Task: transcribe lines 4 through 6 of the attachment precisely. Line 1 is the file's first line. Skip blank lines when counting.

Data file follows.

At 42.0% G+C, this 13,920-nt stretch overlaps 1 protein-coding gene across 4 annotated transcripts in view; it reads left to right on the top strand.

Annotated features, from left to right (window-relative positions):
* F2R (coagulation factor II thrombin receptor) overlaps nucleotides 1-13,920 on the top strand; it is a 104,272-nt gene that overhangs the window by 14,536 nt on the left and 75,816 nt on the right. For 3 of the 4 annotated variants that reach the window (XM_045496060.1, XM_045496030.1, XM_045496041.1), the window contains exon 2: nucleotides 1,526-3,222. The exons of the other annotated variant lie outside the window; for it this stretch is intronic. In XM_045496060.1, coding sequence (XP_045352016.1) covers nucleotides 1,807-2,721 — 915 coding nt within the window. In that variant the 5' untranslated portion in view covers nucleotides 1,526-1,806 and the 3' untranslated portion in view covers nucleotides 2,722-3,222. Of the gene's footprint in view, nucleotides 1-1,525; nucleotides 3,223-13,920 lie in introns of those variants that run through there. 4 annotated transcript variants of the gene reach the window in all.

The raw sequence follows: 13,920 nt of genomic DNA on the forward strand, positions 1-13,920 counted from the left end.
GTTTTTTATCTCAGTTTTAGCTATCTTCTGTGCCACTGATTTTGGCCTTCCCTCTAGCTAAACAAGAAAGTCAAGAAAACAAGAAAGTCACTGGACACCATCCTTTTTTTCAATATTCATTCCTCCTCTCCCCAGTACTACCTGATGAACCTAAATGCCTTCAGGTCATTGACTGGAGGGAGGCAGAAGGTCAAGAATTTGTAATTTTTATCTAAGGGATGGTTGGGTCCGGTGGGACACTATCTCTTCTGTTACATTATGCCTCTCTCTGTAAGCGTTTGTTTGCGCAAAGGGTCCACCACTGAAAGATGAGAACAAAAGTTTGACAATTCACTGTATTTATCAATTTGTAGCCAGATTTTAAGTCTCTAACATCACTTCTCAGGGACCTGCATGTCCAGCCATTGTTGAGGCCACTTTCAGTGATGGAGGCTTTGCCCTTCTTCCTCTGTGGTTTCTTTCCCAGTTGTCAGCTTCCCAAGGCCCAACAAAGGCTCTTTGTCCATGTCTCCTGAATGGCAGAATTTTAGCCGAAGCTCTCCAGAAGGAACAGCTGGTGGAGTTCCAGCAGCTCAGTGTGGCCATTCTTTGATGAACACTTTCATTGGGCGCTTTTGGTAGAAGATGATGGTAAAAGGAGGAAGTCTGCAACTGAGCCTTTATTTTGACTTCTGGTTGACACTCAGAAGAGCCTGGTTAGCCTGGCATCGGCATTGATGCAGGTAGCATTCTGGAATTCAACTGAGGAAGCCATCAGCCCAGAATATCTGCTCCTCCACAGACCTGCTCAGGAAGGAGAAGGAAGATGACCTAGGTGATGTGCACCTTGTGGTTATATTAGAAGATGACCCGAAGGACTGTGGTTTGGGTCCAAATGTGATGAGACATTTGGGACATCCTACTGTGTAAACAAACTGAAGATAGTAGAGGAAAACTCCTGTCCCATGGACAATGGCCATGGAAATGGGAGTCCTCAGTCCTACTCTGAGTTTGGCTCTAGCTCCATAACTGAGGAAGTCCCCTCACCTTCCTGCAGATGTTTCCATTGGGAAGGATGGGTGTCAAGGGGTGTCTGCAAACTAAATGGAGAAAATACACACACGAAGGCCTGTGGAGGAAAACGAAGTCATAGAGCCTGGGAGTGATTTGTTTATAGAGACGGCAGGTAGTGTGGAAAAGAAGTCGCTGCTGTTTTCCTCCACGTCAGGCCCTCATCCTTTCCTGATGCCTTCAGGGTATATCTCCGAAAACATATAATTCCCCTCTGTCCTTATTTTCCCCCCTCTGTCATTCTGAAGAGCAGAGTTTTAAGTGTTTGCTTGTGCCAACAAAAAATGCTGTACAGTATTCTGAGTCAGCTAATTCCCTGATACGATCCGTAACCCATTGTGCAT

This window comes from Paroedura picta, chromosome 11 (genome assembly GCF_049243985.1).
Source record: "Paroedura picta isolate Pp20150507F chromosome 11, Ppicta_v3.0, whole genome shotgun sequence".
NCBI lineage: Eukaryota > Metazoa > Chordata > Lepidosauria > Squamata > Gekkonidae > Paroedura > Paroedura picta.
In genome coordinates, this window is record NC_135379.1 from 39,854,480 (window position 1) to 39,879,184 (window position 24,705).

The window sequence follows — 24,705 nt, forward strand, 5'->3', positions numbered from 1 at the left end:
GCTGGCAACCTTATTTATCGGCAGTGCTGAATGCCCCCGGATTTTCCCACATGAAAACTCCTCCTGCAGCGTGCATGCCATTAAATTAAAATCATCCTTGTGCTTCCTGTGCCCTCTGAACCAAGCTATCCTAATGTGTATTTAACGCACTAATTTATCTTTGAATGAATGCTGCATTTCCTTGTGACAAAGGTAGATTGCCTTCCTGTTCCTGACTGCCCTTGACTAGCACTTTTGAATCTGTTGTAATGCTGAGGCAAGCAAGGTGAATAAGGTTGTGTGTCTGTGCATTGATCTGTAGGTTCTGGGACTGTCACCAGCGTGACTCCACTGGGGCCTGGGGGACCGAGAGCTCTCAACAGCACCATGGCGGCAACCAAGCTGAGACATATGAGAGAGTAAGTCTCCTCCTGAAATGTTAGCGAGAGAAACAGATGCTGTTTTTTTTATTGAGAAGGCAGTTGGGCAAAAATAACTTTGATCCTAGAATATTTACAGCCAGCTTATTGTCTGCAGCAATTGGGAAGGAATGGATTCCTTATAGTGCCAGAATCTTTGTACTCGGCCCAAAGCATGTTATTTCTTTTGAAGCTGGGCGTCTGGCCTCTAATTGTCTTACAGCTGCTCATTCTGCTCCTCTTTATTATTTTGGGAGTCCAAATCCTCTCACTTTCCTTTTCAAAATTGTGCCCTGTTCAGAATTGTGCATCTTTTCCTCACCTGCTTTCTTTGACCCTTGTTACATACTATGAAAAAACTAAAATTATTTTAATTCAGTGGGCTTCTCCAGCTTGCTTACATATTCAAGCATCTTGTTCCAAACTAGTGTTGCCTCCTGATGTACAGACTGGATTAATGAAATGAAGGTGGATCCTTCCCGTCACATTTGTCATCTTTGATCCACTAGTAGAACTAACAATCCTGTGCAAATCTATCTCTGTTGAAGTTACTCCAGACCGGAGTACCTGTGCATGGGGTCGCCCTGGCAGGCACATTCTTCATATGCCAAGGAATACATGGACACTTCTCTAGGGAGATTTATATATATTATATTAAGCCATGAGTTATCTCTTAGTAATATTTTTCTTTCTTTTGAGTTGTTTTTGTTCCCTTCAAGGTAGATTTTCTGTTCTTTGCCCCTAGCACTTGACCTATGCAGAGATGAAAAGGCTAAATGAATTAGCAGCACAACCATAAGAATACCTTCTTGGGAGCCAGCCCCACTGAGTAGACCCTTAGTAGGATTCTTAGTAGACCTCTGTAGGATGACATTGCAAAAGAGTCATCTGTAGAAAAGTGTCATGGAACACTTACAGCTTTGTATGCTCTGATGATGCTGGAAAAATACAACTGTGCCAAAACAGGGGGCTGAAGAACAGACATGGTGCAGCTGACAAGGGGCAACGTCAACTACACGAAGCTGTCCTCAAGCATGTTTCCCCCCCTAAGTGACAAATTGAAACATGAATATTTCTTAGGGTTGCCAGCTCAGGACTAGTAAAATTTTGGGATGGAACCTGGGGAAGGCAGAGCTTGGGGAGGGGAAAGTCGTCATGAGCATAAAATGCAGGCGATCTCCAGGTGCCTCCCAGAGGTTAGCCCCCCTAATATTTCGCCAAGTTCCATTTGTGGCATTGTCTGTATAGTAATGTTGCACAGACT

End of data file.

The raw sequence follows: 13,920 nt of genomic DNA on the forward strand, positions 1-13,920 counted from the left end.
GTTTTTTATCTCAGTTTTAGCTATCTTCTGTGCCACTGATTTTGGCCTTCCCTCTAGCTAAACAAGAAAGTCAAGAAAACAAGAAAGTCACTGGACACCATCCTTTTTTTCAATATTCATTCCTCCTCTCCCCAGTACTACCTGATGAACCTAAATGCCTTCAGGTCATTGACTGGAGGGAGGCAGAAGGTCAAGAATTTGTAATTTTTATCTAAGGGATGGTTGGGTCCGGTGGGACACTATCTCTTCTGTTACATTATGCCTCTCTCTGTAAGCGTTTGTTTGCGCAAAGGGTCCACCACTGAAAGATGAGAACAAAAGTTTGACAATTCACTGTATTTATCAATTTGTAGCCAGATTTTAAGTCTCTAACATCACTTCTCAGGGACCTGCATGTCCAGCCATTGTTGAGGCCACTTTCAGTGATGGAGGCTTTGCCCTTCTTCCTCTGTGGTTTCTTTCCCAGTTGTCAGCTTCCCAAGGCCCAACAAAGGCTCTTTGTCCATGTCTCCTGAATGGCAGAATTTTAGCCGAAGCTCTCCAGAAGGAACAGCTGGTGGAGTTCCAGCAGCTCAGTGTGGCCATTCTTTGATGAACACTTTCATTGGGCGCTTTTGGTAGAAGATGATGGTAAAAGGAGGAAGTCTGCAACTGAGCCTTTATTTTGACTTCTGGTTGACACTCAGAAGAGCCTGGTTAGCCTGGCATCGGCATTGATGCAGGTAGCATTCTGGAATTCAACTGAGGAAGCCATCAGCCCAGAATATCTGCTCCTCCACAGACCTGCTCAGGAAGGAGAAGGAAGATGACCTAGGTGATGTGCACCTTGTGGTTATATTAGAAGATGACCCGAAGGACTGTGGTTTGGGTCCAAATGTGATGAGACATTTGGGACATCCTACTGTGTAAACAAACTGAAGATAGTAGAGGAAAACTCCTGTCCCATGGACAATGGCCATGGAAATGGGAGTCCTCAGTCCTACTCTGAGTTTGGCTCTAGCTCCATAACTGAGGAAGTCCCCTCACCTTCCTGCAGATGTTTCCATTGGGAAGGATGGGTGTCAAGGGGTGTCTGCAAACTAAATGGAGAAAATACACACACGAAGGCCTGTGGAGGAAAACGAAGTCATAGAGCCTGGGAGTGATTTGTTTATAGAGACGGCAGGTAGTGTGGAAAAGAAGTCGCTGCTGTTTTCCTCCACGTCAGGCCCTCATCCTTTCCTGATGCCTTCAGGGTATATCTCCGAAAACATATAATTCCCCTCTGTCCTTATTTTCCCCCCTCTGTCATTCTGAAGAGCAGAGTTTTAAGTGTTTGCTTGTGCCAACAAAAAATGCTGTACAGTATTCTGAGTCAGCTAATTCCCTGATACGATCCGTAACCCATTGTGCAT

This window comes from Paroedura picta, chromosome 11 (genome assembly GCF_049243985.1).